There are plenty of sharp, unbanked turns. I hope you like the person sitting next to you, because you’ll be sliding into each other frequently on this ride.

Mulholland Madness at Disney's California Adventure

Photo by Allen Huffman, 2003

Getting to the bottom of things

The views at the bottom of the ride aren’t as good as at the top. Enjoy the caution signs.

Mulholland Madness at Disney's California Adventure

Photo by Allen Huffman, 2007

All good things must come to an end.

That was fun. Now it’s time to return your car.

Did you remember to fill the gas tank?


The official opening date of Mulholland Madness at Disney California Adventure was February 8, 2001. It was an opening day attraction at the new park, which was originally called Disney’s California Adventure.

Mulholland Madness at Disney's California Adventure

Photo by Tony “WiseBearAZ” Moore, 2000

Mulholland Madness on January 9, 2000

The track for Mulholland Madness was a classic Wild Mouse ride purchased from Heinrich Mack GmbH & Co., the German ride manufacture that originated this type of ride. The first prototype of a Wild Mouse (or Wilde Maus in German) was built of wood in 1957, two years before the Matterhorn Bobsleds ride debuted at Disneyland with its revolutionary tubular steel track.

With quick, tight, unbanked hairpin turns and quick, short drops, a Wild Mouse is fun and surprisingly thrilling. Compared to larger steel roller coasters with their sweeping banked turns, large drops, and various kinds of inversions, Wild Mouse coasters don’t take up much space and are relatively inexpensive.

Mulholland Madness at Disney's California Adventure

Photos by Allen Huffman, 2001 (left) and Werner Weiss, 2007 (right)

Before Alamo and after

Can you spot the difference on the mural between the left photo (2001) and the right photo (2007)? Hint: Remember the Alamo. While you’re at it, look for the hidden Mickey.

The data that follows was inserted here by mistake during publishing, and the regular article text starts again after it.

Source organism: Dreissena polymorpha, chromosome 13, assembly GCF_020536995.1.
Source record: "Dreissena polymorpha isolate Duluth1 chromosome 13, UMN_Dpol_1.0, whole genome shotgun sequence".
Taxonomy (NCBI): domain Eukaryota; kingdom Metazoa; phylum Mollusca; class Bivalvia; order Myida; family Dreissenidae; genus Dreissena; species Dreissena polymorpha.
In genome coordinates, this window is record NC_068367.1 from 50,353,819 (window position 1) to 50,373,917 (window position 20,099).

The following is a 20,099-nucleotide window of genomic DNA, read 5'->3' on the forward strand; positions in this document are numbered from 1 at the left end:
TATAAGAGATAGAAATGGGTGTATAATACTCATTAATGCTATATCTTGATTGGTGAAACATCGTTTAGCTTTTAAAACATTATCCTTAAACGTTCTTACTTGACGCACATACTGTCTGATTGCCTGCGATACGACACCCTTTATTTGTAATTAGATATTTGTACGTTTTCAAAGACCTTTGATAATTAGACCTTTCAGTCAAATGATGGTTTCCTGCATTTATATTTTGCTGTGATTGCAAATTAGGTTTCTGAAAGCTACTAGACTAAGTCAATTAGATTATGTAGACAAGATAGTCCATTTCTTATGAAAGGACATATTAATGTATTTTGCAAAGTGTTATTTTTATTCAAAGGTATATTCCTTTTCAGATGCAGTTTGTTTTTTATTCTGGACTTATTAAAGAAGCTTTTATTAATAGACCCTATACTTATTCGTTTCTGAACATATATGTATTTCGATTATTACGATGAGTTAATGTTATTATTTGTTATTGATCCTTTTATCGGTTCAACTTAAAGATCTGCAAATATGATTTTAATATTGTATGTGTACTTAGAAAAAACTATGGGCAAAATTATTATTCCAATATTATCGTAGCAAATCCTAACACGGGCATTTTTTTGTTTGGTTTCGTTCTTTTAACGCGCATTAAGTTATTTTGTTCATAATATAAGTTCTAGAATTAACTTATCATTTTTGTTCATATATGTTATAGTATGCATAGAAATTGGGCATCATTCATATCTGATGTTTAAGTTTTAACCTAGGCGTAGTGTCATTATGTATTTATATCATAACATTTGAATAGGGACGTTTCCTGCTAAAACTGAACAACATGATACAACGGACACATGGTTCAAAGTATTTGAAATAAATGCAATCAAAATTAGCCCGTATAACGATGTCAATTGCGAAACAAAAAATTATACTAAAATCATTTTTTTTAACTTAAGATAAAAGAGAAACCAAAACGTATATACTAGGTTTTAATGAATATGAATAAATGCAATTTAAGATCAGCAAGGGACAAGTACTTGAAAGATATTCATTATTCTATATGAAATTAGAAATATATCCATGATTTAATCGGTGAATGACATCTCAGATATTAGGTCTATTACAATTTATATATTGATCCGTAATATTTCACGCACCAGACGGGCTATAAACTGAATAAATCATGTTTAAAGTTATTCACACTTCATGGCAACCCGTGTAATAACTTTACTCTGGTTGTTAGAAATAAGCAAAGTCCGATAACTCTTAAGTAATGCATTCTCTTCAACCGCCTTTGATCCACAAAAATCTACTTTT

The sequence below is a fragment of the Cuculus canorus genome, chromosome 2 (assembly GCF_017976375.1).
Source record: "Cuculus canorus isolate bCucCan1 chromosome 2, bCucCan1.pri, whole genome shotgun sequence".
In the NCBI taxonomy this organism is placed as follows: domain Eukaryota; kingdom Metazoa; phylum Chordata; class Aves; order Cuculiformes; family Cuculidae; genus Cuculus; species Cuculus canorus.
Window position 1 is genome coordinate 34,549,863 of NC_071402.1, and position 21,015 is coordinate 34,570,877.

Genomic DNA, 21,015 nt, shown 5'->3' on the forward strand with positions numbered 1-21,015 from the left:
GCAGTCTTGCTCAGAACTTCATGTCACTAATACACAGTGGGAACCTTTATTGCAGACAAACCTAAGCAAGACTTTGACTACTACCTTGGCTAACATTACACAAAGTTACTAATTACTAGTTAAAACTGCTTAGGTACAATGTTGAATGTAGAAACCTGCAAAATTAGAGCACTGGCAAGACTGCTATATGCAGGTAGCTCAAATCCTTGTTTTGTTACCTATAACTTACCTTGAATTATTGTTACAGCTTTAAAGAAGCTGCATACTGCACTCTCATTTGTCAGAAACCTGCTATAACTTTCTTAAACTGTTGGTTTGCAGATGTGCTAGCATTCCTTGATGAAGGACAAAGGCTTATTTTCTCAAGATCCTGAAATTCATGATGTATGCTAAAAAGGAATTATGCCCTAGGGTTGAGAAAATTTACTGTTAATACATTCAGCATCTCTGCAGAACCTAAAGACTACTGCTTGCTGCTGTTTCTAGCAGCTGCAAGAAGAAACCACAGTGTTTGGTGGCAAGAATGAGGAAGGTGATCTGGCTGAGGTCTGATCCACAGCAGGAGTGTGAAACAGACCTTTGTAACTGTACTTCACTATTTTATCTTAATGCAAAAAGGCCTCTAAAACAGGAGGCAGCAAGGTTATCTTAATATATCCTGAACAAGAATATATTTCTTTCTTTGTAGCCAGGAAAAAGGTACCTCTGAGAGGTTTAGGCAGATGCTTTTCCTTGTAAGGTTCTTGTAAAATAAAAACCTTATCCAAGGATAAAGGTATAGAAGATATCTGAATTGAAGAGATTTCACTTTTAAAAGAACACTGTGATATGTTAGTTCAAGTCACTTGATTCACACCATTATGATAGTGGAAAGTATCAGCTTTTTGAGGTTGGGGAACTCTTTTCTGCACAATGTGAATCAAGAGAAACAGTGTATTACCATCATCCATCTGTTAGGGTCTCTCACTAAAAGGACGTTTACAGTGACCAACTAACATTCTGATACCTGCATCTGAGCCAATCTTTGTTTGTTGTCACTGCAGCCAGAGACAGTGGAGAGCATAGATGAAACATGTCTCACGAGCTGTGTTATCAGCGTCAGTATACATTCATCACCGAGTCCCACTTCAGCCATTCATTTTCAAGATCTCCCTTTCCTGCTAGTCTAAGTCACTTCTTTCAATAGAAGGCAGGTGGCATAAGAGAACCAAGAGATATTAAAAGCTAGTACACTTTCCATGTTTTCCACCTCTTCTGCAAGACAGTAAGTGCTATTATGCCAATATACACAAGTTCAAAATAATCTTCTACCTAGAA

In a decade when Disney lost several major sponsors for attractions, Mulholland Madness, which opened without a sponsor, picked one up. In November of 2004, Alamo Rent a Car and Disney renewed their marketing alliance. In addition to being the official rental car company of Walt Disney World Resort and Disneyland Resort, Alamo would also become the sponsor of Mulholland Madness at Disney’s California Adventure and Tomorrowland Transit Authority at Magic Kingdom Park in Florida.

Mulholland Madness at Disney's California Adventure

Photo by Werner Weiss, 2010

Mulholland Madness from the Villas at Disney’s Grand Californian Hotel & Spa (2010)

Another change to Mulholland Madness involved adding a partial barrier on the previously open side of the ride that faces Disney’s Grand Californian Hotel & Spa, after construction of the new Villas wing. The blue sky and fluffy white clouds painted on this barrier anticipated the attraction’s future.

Goofy’s Sky School at Disney's California Adventure

Photo by Werner Weiss, 2010

Goofy’s Sky School preview in Blue Sky Cellar

Big changes were ahead. Blue Sky Cellar, the preview center for new attractions at Disney California Adventure, had a display showing the changes to the park’s Wild Mouse. It would become Goofy’s Sky School, with a Goofy theme instead of a roadmap-and-roadsign theme. But it would essentially remain the same ride. The display showed that Goofy’s Sky School would even reuse the donut billboard.

The update would add Disney humor and Disney charm:

Goofy’s Sky School will join the fun along Paradise Pier at Disney California Adventure. The coaster attraction is inspired by the 1940 cartoon short, Goofy’s Glider, and the theme is a flying academy with Goofy as the instructor. Guests will enjoy all the dips, twists and thrills as Goofy tries to teach a group of novice pilots how to soar through the sky.

Mulholland Madness closed permanently on October 11, 2010.

Goofy’s Sky School opened July 1, 2011.

Goofy’s Sky School at Disney's California Adventure

Photo by Werner Weiss, 2013

Welcome to Goofy’s Sky School

Goofy’s Sky School at Disney's California Adventure

Photo by Werner Weiss, 2013

Goofy’s Sky School lift hill

Goofy’s Sky School at Disney's California Adventure

Photo by Werner Weiss, 2013

Sample lesson

When it comes to the color of track, sky blue is the new orange.


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Updated September 15, 2017.